Extreme makeover USA TODAY: the importance of design in the world of digital media
Thursday Sep 20, 2012
Lyndsey Wheeler / Staff Writer -
The media landscape of today looks a lot different than it did in 1982. There’s more content out there, information spreads quicker, and sharing is much easier thanks to social media. For brands and publishers alike, this is a good thing because they are able to pass on their messages faster and further. On the other hand, digital content and social media can lead to an information overload. Now, it’s easier than ever for a brand’s message to get lost in the noise. To combat the excess of info, many in the media world are looking to rebrand themselves. On September 14, USA TODAY readers’ eyes turned to a large blue dot gracing the front page and a note from the publisher, Larry Kramer, announcing a rebrand. For almost thirty years, USA TODAY has provided news and visual storytelling on a daily basis. Initially one of the first dailies to use color, USA TODAY eventually fell behind when it came to aesthetics. The brand lacked consistency. In an era of digital innovation and progress, the entire look and feel remained stuck in the 80’s.
So the publication did something about it. For the second time in two years, USA TODAY overhauled printed and digital editions. Aside from the new logo-- a ball that will contain a different icon each day to correspond with the news and will vary in color based on the section—editors plan to use color to highlight key text on more pages. USA TODAY’s digital offerings are changing as well. The online edition will now feel more like a digital newspaper. Readers will flip or click through pages, making it more compatible with current tablet formats. The goal is to delicately balance familiarity and modernity. USA TODAY’s revamp emphasizes the importance of a brand’s design, both digital and in print. Design is one way of creating a new competitive edge and standing out from the rest. Designing a publication is, in a sense, the same as designing a product—making content easier to consume and interact with. In June, Twitter also underwent a subtle but successful rebrand. Marking a new era for the social network, the redesign included shedding the logotype and tweaking the bird image to be flying upward. Removing the tufted feathers on the bird’s head, Twitter sleekened its image without making it completely unrecognizable. Additionally, Twitter made the vector art publicly available on the Internet so that no website or blog could continue using the old, incorrect logo. The USA TODAY and Twitter examples highlight the importance of design, especially in the fast-paced media world. Below are 3 major ways that design helps publishers:
1. Helps brands stand out from the rest by making content more visual, exciting, and narrative.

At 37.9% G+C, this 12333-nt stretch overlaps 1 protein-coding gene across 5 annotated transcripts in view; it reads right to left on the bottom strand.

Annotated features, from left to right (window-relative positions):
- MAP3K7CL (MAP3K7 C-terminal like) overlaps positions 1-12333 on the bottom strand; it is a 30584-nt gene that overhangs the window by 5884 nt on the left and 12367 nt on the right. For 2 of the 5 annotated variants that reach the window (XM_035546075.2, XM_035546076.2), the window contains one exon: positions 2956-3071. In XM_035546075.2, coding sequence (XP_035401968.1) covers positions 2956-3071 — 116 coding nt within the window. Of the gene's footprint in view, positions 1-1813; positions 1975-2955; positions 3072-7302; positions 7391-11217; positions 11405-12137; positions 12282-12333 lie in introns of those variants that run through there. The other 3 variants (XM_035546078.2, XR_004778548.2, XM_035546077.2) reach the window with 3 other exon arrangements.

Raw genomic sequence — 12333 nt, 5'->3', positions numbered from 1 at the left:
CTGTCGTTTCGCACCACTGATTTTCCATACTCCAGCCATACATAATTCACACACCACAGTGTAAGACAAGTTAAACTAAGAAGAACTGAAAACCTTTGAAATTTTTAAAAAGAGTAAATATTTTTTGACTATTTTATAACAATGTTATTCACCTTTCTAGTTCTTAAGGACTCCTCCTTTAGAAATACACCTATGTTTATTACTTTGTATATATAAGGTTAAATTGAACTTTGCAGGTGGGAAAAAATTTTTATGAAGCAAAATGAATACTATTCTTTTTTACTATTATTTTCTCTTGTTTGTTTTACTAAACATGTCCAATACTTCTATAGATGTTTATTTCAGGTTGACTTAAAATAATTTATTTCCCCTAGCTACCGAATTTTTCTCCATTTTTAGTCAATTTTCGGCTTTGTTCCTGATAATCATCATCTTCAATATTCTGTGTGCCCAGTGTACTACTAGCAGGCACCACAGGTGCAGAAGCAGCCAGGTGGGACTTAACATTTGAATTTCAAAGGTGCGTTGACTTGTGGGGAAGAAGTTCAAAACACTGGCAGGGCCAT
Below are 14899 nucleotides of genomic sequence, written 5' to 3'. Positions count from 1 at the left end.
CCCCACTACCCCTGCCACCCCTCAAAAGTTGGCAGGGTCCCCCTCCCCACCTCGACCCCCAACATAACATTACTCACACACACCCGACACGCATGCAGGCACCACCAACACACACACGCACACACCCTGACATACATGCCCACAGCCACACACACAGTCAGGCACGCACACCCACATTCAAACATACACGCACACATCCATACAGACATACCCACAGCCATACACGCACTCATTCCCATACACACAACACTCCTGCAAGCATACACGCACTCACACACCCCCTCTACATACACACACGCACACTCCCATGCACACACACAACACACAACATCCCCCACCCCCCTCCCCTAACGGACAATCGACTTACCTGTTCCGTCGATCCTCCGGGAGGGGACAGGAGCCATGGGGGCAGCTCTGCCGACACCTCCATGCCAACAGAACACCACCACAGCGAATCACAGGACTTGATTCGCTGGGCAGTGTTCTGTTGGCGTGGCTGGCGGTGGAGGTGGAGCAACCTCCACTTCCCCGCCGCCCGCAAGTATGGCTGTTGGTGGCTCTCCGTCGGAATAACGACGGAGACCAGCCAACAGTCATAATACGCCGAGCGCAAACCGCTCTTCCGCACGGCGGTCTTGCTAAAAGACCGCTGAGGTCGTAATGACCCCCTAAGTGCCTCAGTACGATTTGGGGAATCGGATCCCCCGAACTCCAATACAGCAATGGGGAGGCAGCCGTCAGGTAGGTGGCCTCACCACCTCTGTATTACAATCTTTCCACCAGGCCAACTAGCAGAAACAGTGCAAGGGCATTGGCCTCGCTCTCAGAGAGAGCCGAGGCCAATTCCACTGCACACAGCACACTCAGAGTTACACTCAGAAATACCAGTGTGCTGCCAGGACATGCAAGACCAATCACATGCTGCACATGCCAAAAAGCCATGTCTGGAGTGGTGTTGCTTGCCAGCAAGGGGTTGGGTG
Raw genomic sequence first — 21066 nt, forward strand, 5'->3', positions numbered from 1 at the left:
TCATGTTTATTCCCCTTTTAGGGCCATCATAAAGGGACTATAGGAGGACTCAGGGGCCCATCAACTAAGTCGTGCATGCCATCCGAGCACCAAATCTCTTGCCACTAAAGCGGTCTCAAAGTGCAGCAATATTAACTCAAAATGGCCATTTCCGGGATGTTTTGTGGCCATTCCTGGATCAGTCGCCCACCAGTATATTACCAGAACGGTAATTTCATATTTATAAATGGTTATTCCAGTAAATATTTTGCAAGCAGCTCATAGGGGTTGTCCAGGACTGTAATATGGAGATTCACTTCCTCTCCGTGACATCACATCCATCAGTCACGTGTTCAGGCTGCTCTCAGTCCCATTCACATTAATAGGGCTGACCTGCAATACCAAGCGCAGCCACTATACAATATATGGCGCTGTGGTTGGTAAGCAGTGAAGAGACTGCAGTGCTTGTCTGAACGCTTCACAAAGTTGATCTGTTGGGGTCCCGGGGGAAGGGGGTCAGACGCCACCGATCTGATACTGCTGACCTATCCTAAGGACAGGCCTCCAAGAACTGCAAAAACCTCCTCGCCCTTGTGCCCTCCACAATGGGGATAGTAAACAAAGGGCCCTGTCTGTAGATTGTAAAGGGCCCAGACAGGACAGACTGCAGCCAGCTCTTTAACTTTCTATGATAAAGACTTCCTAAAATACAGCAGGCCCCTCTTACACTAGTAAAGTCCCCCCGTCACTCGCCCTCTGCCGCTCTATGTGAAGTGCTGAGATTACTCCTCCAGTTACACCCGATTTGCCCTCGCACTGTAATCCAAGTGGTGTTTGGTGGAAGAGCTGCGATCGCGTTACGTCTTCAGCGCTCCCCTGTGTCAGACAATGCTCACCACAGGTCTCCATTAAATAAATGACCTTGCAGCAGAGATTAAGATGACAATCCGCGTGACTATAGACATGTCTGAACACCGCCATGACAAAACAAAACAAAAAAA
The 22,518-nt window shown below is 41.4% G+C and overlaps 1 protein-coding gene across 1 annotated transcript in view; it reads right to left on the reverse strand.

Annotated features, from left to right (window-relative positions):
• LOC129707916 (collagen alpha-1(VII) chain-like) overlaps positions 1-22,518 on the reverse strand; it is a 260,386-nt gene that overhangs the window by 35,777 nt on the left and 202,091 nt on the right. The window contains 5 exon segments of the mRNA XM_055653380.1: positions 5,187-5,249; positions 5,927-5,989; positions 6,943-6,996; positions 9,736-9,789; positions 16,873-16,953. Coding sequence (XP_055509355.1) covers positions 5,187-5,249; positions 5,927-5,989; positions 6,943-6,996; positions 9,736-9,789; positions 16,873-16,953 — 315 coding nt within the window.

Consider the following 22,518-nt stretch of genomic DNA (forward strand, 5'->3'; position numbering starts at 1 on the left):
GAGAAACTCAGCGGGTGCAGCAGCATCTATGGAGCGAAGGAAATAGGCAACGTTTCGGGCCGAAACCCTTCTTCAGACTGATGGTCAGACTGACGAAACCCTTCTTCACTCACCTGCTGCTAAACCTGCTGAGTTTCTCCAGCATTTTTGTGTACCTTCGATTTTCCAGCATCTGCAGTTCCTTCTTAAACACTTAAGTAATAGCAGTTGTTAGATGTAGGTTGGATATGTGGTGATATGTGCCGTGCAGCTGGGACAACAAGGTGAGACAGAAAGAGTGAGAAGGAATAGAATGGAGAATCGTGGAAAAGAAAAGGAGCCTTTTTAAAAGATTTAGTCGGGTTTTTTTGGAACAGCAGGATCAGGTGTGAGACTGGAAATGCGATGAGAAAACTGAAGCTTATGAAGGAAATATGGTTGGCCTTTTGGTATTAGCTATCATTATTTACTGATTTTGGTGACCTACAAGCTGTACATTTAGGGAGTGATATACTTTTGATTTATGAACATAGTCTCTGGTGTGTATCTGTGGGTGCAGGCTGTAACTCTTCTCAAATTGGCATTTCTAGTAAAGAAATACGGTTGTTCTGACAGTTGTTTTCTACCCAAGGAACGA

Recalling the days when the publication was the premier daily newspaper in color, USA TODAY redesigned with aesthetics in mind. With more colors and photographs, the publication hopes to regain its dominance in visual storytelling.
2. Helps brands evolve and adapt from a product standpoint, improving UX, and making content more consumable across devices and platforms.
The USA TODAY redesign is not just confined to the print version. By tailoring the digital product and making it friendlier to new devices such as tablets, USA TODAY demonstrates product evolution. Even using more infographics and icons suggests a commitment to the digital platform. The overall outcome is a cohesive brand that makes sense in the 21st century.
3. Helps to redefine the revenue model based on new technology.
According to Larry Kramer, USA TODAY is trying to redefine the consumption of news and the new digital design is helping the publication achieve that goal. The new digital design gives advertisers more freedom and space without resorting to ineffective banner ads. Considering the state of the struggling news industry, developing new revenue models is critical to the future of the publication. Design enables for a whole new dimension of innovation. While the process of rebranding seems daunting, it is becoming increasingly crucial for those industries affected by digital media. Design is just one of the ways brands can stand out in a world of excess content. By bearing in mind changing methods of content consumption and considering simple aesthetic changes that balance innovation and brand tradition, publishers can hope to redesign as successfully as USA TODAY and Twitter.
This article you are reading was written by Lyndsey for NewsCred Blog and is available for syndication through NewsCred, the world's leading content marketing platform.
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